Summary of "Mother Tongue" by Amy Tan In "Mother Tongue, Amy Tan writes about how her mother 's broken English affects her life. She begins this narrative essay by talking about the day she became aware of the different forms of English that she was using at home and during formal events. Amy says, "The talk was going along well enough, until I remembered one major difference that made the whole talk sound wrong. My mother was in the room. And it was perhaps the first time she had heard me give a lengthy speech, using the kind of English I have never used with her" (Tan 1).
1. Amy Tan is clever in the way that she uses the words “mother tongue.” She never outright expresses what is meant by the phrase, thus she leaves it up to her readers to decide what “mother tongue” refers to; be it the language of Tan’s mother, the language Tan feels most comfortable using, her own first language, or any combination of those things. 3. Throughout the essay, Tan recalls how she uses “different englishes” based on who she interacts with. From page 700 to 701, she mentions two types of English that she uses; One is a professional way of speaking that she reserves for “giving a talk to a large group of people.” She describes this form of English as one that is “full of nominalized forms, past perfect tenses, conditional phrases,
Comprehension 1. Amy Tan is classifying the different forms of English she uses depending on who she is talking to. The types of English she categorizes, such as academic, professional, family, and bilingual English are individual categories in which she describes how that particular form of language affects her life. 2. Tan describes the different forms of English she uses by the anecdotes, short stories that have a lesson or purpose, she places throughout her text.
In the essay Mother Tongue by Amy Tan she speaks about how is was when she was growing up. That it was difficult for her to deal with her mother's "fractured English" but, has she grew older she became more proud of her broken way of speaking. She realized that there was nothing wrong with the way her mother spoke and that her mother wasn't different than any other American just because of how she speaks. I think that Tans' main point is very enlightening and should be shared with others. You shouldn't judge a person based on how they sound.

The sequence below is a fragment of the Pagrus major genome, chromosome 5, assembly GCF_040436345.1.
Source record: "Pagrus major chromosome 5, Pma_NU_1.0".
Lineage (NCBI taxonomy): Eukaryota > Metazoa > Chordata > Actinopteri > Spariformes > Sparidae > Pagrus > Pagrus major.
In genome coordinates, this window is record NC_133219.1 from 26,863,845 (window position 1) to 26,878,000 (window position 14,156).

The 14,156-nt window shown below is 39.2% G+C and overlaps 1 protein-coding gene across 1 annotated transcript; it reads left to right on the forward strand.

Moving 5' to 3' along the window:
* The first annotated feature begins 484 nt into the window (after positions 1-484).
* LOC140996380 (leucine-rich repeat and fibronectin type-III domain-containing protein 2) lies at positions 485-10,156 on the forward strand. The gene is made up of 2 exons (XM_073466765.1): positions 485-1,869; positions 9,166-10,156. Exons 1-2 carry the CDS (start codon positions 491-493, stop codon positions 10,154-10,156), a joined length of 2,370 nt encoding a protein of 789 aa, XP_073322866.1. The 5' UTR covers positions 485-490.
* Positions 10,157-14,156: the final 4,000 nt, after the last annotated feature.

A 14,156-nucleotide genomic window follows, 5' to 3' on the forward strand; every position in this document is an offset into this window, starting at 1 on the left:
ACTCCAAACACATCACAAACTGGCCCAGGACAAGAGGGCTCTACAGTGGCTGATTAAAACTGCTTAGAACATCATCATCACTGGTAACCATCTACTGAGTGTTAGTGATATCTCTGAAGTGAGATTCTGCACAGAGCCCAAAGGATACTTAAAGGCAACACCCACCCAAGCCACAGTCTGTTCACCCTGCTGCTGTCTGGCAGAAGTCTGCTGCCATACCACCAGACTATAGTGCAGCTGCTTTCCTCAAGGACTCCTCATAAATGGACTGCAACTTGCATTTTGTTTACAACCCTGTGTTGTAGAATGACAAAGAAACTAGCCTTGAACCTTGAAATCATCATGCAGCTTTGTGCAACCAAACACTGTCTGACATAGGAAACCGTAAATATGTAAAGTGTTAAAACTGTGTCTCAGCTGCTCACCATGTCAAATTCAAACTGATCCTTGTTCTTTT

Issues of cultural diversity are more focused, especially in the class room setting. There are several techniques that may be applied to teaching to accommodate students of diverse backgrounds. Teachers must first be aware of stereotypes, ethnocentrism, and biasness. They should apply management techniques to the physical space as well as students’ behavior. Multiple intelligence theory active learning, technology and multi cultural education are among some of the techniques that may be applied to teaching in the class room.
Tan puts many her life experiences as evidence to persuasive readers that just because someone can’t speak perfect english doesn’t mean this person is unintelligent. In the ending, she impresses readers by pointing out her mother tongue teaches her the goal of writing which is to reach the depth of one’s heart. For readers, it is easy to feel Tan’s love and appreciation to her mom from her severe language and casual tone. As for Tan herself, a good book is the one that her mom regards as “So easy to read”(314 Tan’ mom), because she believes her mother tongue will lead her to know her mom’s world
In “Amy’s Mother Tongue”, Amy Tan was faced with a type of interruption called that forced her to have multiple identities. Stet wrote in his article, “Identities and Their Operations”, “Individuals continually adjust behavior to make and keep perceptions of self -relevant meaning congruent with their identity standards or references” (77). Tan’s culture caused her to act a certain way around her mother and family, and
In Amy Tan “Mother Tongue”, she talks about how without proper English it is sometimes difficult to get through daily life. On the other hand, in Richard Rodriguez “ Public and Private Language”, he talks about how people who are out in public they tend to speak in English and when they are at home they will speak in a language that makes them more comfortable. Both authors struggle in English but in different ways. Tan’s mother has hard time speaking English since it was not her first language. She struggles occasionally from day to day tasks.
In “Mother Tongue”, author Amy Tan makes the claim that more people should learn to embrace what may be a broken language as just another version of the language. Often those who speak with limited English skills are falsely determined to be lazy or unintelligent, and worse, as unimportant. Tan specifically makes her point about Asian-Americans and their families, using her own firsthand experiences to back up her claim which she made quite effectively. I agree with a lot of the points she makes in her article partially because most of the examples she gives I can relate to from my own observations. Mother Tongue doesn’t just have to be for speakers of “broken” English or Asian-Americans, it’s something that many other-Americans can relate